The Institute undertakes research on all aspects of regulatory policy. Some of this work is self-initiated and supported from general funds, particularly in areas where broad issues arise that may not, at the time, present themselves as 'problems' to any of the participants in specific regulatory processes. Other projects are initiated by grants or contracts to study a defined aspect of public policy.
The Institute operates a strict 'public domain test' before embarking upon projects: the authors must be able to make the results of any study available to the public or, if not, the study must be for a body with a public service remit (such as a government department, regulatory agency, inter-governmental organisation, charity etc.). Dissemination of research results may be via books, journals, discussion papers, reports, and the publications section of this website.
The Institute welcomes all types of support for its research projects (finance, participation, advice, etc.), at all levels of contribution. Those interested should contact the Managing Director, Julia Gibert, in the first instance.
For the Legal Services Board and the Law Society of England and Wales
For the AEMC.
For the New Zealand Commerce Commission.
This is follow-on work from the 2012 Review of the Limits Merit Review Regime for Energy Networks commissioned by the Department of Resources, Energy and Tourism of the Australian Commonwealth Government. Currently supported from general funds.
The focus of this work is the design of ex post prize systems aimed at providing rewards for innovations that have the effect of mitigating climate change.
There are a number of ways in which public policy can work to provide greater incentives for innovation, from funding of universities, through subsidies to the patent system. Each has strengths and weaknesses, but the collective weakness of traditional approaches appears particularly significant in the climate change area.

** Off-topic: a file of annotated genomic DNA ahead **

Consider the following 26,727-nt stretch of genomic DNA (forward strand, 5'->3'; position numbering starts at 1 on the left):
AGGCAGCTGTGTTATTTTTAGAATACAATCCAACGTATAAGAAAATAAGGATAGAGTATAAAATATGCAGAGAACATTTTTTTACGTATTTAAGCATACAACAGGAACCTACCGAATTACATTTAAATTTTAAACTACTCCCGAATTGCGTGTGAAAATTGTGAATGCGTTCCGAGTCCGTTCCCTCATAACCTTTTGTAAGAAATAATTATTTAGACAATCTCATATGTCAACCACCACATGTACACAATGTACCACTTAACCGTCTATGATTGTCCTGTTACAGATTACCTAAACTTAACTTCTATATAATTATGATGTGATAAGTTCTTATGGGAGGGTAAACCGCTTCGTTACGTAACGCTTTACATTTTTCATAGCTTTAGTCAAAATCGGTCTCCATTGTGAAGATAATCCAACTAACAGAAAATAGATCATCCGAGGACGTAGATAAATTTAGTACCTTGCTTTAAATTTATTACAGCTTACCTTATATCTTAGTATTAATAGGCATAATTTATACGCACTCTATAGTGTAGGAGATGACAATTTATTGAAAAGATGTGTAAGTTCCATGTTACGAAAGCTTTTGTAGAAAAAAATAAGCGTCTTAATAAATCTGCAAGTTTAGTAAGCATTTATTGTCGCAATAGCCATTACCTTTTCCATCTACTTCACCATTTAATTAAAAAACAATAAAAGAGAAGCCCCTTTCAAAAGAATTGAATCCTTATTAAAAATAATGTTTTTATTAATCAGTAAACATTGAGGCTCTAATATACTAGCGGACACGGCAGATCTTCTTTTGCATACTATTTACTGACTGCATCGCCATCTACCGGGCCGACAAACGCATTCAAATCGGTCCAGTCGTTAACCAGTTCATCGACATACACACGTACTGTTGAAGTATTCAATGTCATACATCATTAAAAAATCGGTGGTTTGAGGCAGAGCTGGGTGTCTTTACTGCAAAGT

Ex post technology prize systems – which are to be distinguished from ex ante competitive bidding for subsidies – have a long but episodic history in public policy; and they have increasingly been advocated as either a partial alternative or as a complement to patent arrangements in pharmaceuticals, and in other research intensive endeavours. The design of prize arrangements is critical to the incentives that they provide, and the project aims to demonstrate both the feasibility and likely contribution of this alternative approach to stimulating innovation.
In the early to mid 1990s, the Institute was engaged in several pieces of work that involved ‘thinking the unthinkable’, the replacement of the existing system of social welfare in the UK with arrangements that were less centralised, less standardised, and less coercive. This led to a number of papers and monographs, including Social Security and Friendly Societies (1992), Welfare, Mutuality and Self Help (1996) and On Welfare Reform (1997).
Current work is revisiting the themes of the earlier research in the light of changed political priorities and economic conditions in the UK, including the constraints and opportunities provided by a likely period of tight fiscal policy.
Contact: Professor George Yarrow